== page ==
Double Jeopardy Could Be In Army Combat Veteran’s Future

According to this recent article, Army Master Sergeant Jim Starek‘s 15-year-old step-daughter levied accusations against him two years ago that could have put him behind bars for up to 20 years. During the final phase of a one-day trial in a civilian courtroom this week, however, a Clarksville, Tenn., jury deliberated for less than 20 minutes before finding him not guilty on four counts of sexual battery by an authority figure. Case closed, right? Not so fast.

MSG Jim Starek

Click on image to view video in new window.

Despite being cleared by the civilian court, this Special Forces Soldier and combat veteran could still faces a military court-martial. Why? Because DoD’s War on Men (a.k.a., “sexual assault witch hunt”) is still being fought with people like U.S. Sen. Claire McCaskill (D-Mo.) beating the war drums. See this piece for the latest details.

During the 20 months that have passed since the release of Three Days In August, my first nonfiction book in which I chronicle the life story and wrongful conviction of Army Special Forces Sgt. 1st Class Kelly A. Stewart, I’ve been contacted by dozens of people who’ve either found themselves in the crosshairs of military prosecutors or have seen a loved one face this perverse new brand of military justice.

Blackstone QuoteThrough a relative, one of them — now service time in a military lockup — wrote to me recently. As has been the case so often with people who contact me, he asked for anonymity until such time as he is released from prison; therefore, I make no mentions of his name, rank or branch of service in the space below. Why? Because I’ve learned from people who know that repercussions behind bars can be hellish.

In his letter, this service member told me that, after being exonerated of sexual assault charges in a civilian court in the state where he was living, he found himself facing charges in a military court. Apparently, there is no protection against double jeopardy (i.e., being tried twice on the same charges) for members of the military.

In much the same manner as Sergeant Stewart, this combat veteran now behind bars wrote that he still stands by the values for which he proudly went to war for his country; however, he notes those values seem to have disappeared among those inside the military justice system.

“Where is the honor in trying a service member after he has already been tried in the jurisdiction of the alleged offense?” he wrote. “Where is the courage for the chain of command, judge, and appellate court to say, even though this is a sexual assault case which has become a sensitive issue, this is not right?”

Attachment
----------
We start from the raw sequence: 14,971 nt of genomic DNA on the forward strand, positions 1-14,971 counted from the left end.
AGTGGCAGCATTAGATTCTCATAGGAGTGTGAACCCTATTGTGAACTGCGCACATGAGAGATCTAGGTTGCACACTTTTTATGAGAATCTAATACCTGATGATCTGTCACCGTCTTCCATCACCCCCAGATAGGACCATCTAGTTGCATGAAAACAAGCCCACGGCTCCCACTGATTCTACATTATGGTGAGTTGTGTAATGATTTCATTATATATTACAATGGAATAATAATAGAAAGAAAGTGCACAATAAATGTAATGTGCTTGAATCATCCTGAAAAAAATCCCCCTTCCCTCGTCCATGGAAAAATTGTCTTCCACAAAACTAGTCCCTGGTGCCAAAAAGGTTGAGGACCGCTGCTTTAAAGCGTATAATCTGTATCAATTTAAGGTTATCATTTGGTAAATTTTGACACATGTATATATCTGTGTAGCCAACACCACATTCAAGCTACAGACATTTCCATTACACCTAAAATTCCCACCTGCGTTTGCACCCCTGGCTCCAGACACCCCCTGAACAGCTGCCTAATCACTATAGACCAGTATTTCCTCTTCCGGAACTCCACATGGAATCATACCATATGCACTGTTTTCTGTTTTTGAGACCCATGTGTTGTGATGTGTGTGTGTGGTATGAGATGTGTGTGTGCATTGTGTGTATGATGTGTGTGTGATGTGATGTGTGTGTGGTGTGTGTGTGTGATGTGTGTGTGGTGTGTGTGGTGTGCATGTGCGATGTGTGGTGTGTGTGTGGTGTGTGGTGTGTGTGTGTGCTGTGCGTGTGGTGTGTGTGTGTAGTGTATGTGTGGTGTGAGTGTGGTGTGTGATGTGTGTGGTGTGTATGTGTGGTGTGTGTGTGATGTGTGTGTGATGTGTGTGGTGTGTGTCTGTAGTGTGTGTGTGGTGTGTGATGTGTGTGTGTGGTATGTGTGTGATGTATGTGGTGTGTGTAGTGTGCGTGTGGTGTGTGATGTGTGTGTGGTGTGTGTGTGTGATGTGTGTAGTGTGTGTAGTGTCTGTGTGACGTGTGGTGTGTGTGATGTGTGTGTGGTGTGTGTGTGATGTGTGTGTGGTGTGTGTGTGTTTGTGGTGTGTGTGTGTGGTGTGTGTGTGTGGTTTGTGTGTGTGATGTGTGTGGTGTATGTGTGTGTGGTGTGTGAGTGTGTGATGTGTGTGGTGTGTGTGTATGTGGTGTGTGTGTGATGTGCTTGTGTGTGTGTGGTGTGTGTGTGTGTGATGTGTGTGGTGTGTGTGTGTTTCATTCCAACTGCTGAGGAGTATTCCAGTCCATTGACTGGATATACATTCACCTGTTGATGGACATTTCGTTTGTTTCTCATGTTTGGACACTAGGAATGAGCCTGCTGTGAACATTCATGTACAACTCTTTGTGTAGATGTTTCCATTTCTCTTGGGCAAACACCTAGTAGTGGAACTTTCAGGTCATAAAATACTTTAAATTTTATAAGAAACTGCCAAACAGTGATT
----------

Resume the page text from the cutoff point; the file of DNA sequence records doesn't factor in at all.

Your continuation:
“I was willing and ready to lose my life for this country,” he concluded, “but not this way.”

Word of warning to Sergeant Starek: “Don’t breathe easy just yet. The military justice system might not be finished with you yet.”

Order Books Graphic LR 6-15-13

Bob McCarty is the author of Three Days In August and THE CLAPPER MEMO. To learn more about either book or to place an order, click on the graphic above.

This entry was posted in Claire McCaskill, Military Justice, Special Forces, Three Days In August and tagged , , , , by BobMcCarty. Bookmark the permalink.

About BobMcCarty

A native of Enid, Oklahoma, Bob McCarty graduated from Oklahoma State University with a degree in journalism in 1984. During the next two decades, he served stints as an Air Force public affairs officer, a political campaign manager, a technology sales consultant and a public relations professional. Today, Bob spends most of his time researching topics, writing about them and publishing those writings. When he’s not writing online, he’s working as an author. Bob’s first published book, Three Days In August: A U.S. Army Special Forces Soldier’s Fight For Military Justice (October 2011), chronicles the life story and wrongful conviction of Sgt. 1st Class Kelly A. Stewart, a highly-decorated Green Beret combat veteran. In his second book, THE CLAPPER MEMO (May 2013), Bob connects the dots between a memo signed by James R. Clapper Jr. — the man now serving as our nation’s top intelligence official — and the deaths of dozens of Americans in Afghanistan at the hands of our so-called Afghan “allies” wearing the uniforms of their nation’s military, police and security forces. Bob is married, has three sons and lives in the St. Louis area. Bob is available for media and blogger interviews. Simply drop a comment here, leaving your name, organization, phone number, e-mail address and area of interest. He’ll try to respond as soon as possible.

Leave a Reply

Your email address will not be published. Required fields are marked *

You may use these HTML tags and attributes: <a href="" title=""> <abbr title=""> <acronym title=""> <b> <blockquote cite=""> <cite> <code> <del datetime=""> <em> <i> <q cite=""> <strike> <strong>